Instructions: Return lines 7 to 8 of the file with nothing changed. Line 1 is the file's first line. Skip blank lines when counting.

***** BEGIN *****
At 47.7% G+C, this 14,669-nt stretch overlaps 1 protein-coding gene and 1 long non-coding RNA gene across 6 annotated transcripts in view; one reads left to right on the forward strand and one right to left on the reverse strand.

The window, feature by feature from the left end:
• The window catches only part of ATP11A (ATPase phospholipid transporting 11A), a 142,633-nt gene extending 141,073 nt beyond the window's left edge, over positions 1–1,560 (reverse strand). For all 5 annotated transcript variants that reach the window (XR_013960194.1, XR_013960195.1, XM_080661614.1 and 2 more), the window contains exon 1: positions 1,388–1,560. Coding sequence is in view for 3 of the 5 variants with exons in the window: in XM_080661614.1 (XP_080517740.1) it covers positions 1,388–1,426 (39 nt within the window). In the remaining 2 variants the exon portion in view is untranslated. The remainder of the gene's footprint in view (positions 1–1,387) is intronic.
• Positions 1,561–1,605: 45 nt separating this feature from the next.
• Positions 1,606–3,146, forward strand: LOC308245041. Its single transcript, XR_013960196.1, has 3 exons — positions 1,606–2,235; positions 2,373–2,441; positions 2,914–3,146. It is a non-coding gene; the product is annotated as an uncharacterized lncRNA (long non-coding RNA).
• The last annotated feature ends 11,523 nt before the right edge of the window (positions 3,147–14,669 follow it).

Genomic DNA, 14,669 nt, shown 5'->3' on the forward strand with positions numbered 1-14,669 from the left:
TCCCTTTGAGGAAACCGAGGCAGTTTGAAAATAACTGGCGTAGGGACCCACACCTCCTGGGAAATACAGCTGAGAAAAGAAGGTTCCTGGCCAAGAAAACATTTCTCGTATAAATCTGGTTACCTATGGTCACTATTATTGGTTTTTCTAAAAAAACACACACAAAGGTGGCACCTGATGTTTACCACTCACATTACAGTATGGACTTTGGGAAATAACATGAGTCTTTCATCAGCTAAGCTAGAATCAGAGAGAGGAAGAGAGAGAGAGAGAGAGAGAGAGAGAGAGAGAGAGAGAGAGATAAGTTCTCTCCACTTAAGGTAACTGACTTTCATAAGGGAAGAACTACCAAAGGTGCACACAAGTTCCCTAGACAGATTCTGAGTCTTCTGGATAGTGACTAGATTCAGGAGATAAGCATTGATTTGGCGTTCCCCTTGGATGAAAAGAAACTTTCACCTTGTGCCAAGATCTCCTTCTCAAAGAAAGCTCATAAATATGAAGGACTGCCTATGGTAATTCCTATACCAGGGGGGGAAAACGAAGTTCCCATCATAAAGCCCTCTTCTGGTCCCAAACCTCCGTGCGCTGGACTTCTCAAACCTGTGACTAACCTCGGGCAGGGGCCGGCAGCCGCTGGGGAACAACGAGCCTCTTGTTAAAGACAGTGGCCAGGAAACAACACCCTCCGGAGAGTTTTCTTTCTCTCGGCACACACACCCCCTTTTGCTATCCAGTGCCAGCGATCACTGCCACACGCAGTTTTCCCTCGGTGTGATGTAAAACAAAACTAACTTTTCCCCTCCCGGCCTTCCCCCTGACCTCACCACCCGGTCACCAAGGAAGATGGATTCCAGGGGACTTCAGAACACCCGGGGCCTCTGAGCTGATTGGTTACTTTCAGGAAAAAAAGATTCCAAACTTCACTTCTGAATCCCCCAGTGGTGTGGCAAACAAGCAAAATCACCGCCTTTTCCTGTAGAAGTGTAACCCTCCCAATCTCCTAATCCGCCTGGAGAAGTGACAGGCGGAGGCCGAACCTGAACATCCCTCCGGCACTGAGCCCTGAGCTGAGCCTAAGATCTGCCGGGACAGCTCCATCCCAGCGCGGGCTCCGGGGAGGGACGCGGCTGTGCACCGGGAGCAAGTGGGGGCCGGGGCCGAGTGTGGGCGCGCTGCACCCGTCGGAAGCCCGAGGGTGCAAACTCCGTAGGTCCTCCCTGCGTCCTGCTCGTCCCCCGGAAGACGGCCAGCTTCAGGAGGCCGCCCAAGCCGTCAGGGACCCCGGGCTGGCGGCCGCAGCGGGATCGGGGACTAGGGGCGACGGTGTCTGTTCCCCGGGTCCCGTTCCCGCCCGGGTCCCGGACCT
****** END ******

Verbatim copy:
Genomic DNA, 14,669 nt, shown 5'->3' on the forward strand with positions numbered 1-14,669 from the left:
TCCCTTTGAGGAAACCGAGGCAGTTTGAAAATAACTGGCGTAGGGACCCACACCTCCTGGGAAATACAGCTGAGAAAAGAAGGTTCCTGGCCAAGAAAACATTTCTCGTATAAATCTGGTTACCTATGGTCACTATTATTGGTTTTTCTAAAAAAACACACACAAAGGTGGCACCTGATGTTTACCACTCACATTACAGTATGGACTTTGGGAAATAACATGAGTCTTTCATCAGCTAAGCTAGAATCAGAGAGAGGAAGAGAGAGAGAGAGAGAGAGAGAGAGAGAGAGAGAGAGAGAGATAAGTTCTCTCCACTTAAGGTAACTGACTTTCATAAGGGAAGAACTACCAAAGGTGCACACAAGTTCCCTAGACAGATTCTGAGTCTTCTGGATAGTGACTAGATTCAGGAGATAAGCATTGATTTGGCGTTCCCCTTGGATGAAAAGAAACTTTCACCTTGTGCCAAGATCTCCTTCTCAAAGAAAGCTCATAAATATGAAGGACTGCCTATGGTAATTCCTATACCAGGGGGGGAAAACGAAGTTCCCATCATAAAGCCCTCTTCTGGTCCCAAACCTCCGTGCGCTGGACTTCTCAAACCTGTGACTAACCTCGGGCAGGGGCCGGCAGCCGCTGGGGAACAACGAGCCTCTTGTTAAAGACAGTGGCCAGGAAACAACACCCTCCGGAGAGTTTTCTTTCTCTCGGCACACACACCCCCTTTTGCTATCCAGTGCCAGCGATCACTGCCACACGCAGTTTTCCCTCGGTGTGATGTAAAACAAAACTAACTTTTCCCCTCCCGGCCTTCCCCCTGACCTCACCACCCGGTCACCAAGGAAGATGGATTCCAGGGGACTTCAGAACACCCGGGGCCTCTGAGCTGATTGGTTACTTTCAGGAAAAAAAGATTCCAAACTTCACTTCTGAATCCCCCAGTGGTGTGGCAAACAAGCAAAATCACCGCCTTTTCCTGTAGAAGTGTAACCCTCCCAATCTCCTAATCCGCCTGGAGAAGTGACAGGCGGAGGCCGAACCTGAACATCCCTCCGGCACTGAGCCCTGAGCTGAGCCTAAGATCTGCCGGGACAGCTCCATCCCAGCGCGGGCTCCGGGGAGGGACGCGGCTGTGCACCGGGAGCAAGTGGGGGCCGGGGCCGAGTGTGGGCGCGCTGCACCCGTCGGAAGCCCGAGGGTGCAAACTCCGTAGGTCCTCCCTGCGTCCTGCTCGTCCCCCGGAAGACGGCCAGCTTCAGGAGGCCGCCCAAGCCGTCAGGGACCCCGGGCTGGCGGCCGCAGCGGGATCGGGGACTAGGGGCGACGGTGTCTGTTCCCCGGGTCCCGTTCCCGCCCGGGTCCCGGACCT